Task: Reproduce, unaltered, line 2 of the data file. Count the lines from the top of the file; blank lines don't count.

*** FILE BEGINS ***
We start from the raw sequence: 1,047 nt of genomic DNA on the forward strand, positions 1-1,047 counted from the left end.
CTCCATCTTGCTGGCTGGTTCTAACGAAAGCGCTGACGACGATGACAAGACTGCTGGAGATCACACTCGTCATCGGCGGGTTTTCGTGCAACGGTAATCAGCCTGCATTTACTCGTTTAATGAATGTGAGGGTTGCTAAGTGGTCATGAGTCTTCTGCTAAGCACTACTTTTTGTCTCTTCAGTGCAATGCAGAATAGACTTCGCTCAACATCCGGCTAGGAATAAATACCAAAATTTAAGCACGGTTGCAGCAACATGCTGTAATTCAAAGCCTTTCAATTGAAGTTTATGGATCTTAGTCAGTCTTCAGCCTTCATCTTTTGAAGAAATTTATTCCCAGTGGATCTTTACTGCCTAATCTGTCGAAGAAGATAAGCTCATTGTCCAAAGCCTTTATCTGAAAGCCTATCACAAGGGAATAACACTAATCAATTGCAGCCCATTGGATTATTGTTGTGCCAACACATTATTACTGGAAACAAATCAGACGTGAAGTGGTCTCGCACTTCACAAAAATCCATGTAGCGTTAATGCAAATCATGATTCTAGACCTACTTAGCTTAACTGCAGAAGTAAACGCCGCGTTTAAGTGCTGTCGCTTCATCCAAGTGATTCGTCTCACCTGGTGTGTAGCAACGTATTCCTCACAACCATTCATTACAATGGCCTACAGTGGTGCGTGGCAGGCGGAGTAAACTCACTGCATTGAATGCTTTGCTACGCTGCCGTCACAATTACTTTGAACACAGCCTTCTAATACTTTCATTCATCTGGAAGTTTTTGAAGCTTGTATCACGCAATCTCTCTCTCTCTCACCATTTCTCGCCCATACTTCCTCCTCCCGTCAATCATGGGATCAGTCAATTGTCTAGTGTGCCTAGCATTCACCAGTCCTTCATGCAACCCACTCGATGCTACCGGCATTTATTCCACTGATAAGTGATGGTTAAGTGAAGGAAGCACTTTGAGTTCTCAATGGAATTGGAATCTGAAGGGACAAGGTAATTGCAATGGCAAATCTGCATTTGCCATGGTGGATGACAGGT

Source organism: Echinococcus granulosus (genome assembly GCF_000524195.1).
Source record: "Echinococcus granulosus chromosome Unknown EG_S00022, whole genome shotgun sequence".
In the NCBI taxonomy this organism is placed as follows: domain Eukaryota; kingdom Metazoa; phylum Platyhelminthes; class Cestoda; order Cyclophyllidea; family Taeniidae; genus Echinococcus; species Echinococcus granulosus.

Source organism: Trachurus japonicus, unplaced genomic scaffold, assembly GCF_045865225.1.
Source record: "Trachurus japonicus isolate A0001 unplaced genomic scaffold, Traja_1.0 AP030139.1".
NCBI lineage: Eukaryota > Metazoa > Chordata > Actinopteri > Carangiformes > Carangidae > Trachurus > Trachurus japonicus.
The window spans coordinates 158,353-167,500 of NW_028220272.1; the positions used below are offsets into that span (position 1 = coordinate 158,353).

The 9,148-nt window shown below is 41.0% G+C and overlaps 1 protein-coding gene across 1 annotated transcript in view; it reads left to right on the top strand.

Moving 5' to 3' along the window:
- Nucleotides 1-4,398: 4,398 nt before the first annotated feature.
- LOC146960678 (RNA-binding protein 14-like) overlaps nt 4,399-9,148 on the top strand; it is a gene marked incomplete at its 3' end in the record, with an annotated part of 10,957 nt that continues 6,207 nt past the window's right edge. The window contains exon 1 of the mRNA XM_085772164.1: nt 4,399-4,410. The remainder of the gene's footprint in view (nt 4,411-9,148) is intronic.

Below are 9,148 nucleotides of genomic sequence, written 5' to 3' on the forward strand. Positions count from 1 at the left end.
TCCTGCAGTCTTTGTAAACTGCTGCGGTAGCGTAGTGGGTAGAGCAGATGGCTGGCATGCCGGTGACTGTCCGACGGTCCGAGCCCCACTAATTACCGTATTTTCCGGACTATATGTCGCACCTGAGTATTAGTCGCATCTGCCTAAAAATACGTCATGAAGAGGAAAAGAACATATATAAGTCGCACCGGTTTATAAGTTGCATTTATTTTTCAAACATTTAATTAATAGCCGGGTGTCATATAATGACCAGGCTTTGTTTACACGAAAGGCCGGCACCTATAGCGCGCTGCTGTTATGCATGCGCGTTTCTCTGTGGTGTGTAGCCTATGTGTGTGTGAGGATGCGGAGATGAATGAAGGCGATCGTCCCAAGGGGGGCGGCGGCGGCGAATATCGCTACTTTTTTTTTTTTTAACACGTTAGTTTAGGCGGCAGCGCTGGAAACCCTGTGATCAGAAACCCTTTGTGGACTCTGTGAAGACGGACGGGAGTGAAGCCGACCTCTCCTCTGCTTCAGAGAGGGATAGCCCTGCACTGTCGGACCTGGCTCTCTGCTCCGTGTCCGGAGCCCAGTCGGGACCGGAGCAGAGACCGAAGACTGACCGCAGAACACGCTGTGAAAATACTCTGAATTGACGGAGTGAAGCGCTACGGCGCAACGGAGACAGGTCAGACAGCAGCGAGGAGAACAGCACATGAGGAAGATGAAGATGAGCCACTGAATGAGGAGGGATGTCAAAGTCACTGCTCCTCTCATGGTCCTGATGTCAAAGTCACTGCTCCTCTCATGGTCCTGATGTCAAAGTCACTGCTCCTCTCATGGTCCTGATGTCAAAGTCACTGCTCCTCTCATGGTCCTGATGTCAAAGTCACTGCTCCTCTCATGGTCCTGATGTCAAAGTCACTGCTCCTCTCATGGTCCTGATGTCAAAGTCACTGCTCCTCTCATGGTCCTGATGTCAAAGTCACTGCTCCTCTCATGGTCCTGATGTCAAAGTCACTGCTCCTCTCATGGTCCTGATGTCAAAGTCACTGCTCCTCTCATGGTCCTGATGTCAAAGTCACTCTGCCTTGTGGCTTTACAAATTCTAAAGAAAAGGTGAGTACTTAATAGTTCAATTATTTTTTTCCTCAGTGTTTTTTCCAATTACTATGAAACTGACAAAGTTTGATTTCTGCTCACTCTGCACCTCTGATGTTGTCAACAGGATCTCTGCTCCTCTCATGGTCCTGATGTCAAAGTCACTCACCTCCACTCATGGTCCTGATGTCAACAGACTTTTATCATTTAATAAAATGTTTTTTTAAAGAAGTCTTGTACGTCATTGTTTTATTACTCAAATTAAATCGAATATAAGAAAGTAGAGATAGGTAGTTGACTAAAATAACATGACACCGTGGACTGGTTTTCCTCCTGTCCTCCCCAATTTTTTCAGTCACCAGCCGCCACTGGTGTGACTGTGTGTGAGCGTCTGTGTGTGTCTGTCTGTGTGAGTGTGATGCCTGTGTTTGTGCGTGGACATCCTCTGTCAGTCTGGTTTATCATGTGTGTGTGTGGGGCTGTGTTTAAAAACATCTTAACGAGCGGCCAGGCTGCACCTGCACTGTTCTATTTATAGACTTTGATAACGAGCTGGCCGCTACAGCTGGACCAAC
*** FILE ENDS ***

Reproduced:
CTCCATCTTGCTGGCTGGTTCTAACGAAAGCGCTGACGACGATGACAAGACTGCTGGAGATCACACTCGTCATCGGCGGGTTTTCGTGCAACGGTAATCAGCCTGCATTTACTCGTTTAATGAATGTGAGGGTTGCTAAGTGGTCATGAGTCTTCTGCTAAGCACTACTTTTTGTCTCTTCAGTGCAATGCAGAATAGACTTCGCTCAACATCCGGCTAGGAATAAATACCAAAATTTAAGCACGGTTGCAGCAACATGCTGTAATTCAAAGCCTTTCAATTGAAGTTTATGGATCTTAGTCAGTCTTCAGCCTTCATCTTTTGAAGAAATTTATTCCCAGTGGATCTTTACTGCCTAATCTGTCGAAGAAGATAAGCTCATTGTCCAAAGCCTTTATCTGAAAGCCTATCACAAGGGAATAACACTAATCAATTGCAGCCCATTGGATTATTGTTGTGCCAACACATTATTACTGGAAACAAATCAGACGTGAAGTGGTCTCGCACTTCACAAAAATCCATGTAGCGTTAATGCAAATCATGATTCTAGACCTACTTAGCTTAACTGCAGAAGTAAACGCCGCGTTTAAGTGCTGTCGCTTCATCCAAGTGATTCGTCTCACCTGGTGTGTAGCAACGTATTCCTCACAACCATTCATTACAATGGCCTACAGTGGTGCGTGGCAGGCGGAGTAAACTCACTGCATTGAATGCTTTGCTACGCTGCCGTCACAATTACTTTGAACACAGCCTTCTAATACTTTCATTCATCTGGAAGTTTTTGAAGCTTGTATCACGCAATCTCTCTCTCTCTCACCATTTCTCGCCCATACTTCCTCCTCCCGTCAATCATGGGATCAGTCAATTGTCTAGTGTGCCTAGCATTCACCAGTCCTTCATGCAACCCACTCGATGCTACCGGCATTTATTCCACTGATAAGTGATGGTTAAGTGAAGGAAGCACTTTGAGTTCTCAATGGAATTGGAATCTGAAGGGACAAGGTAATTGCAATGGCAAATCTGCATTTGCCATGGTGGATGACAGGT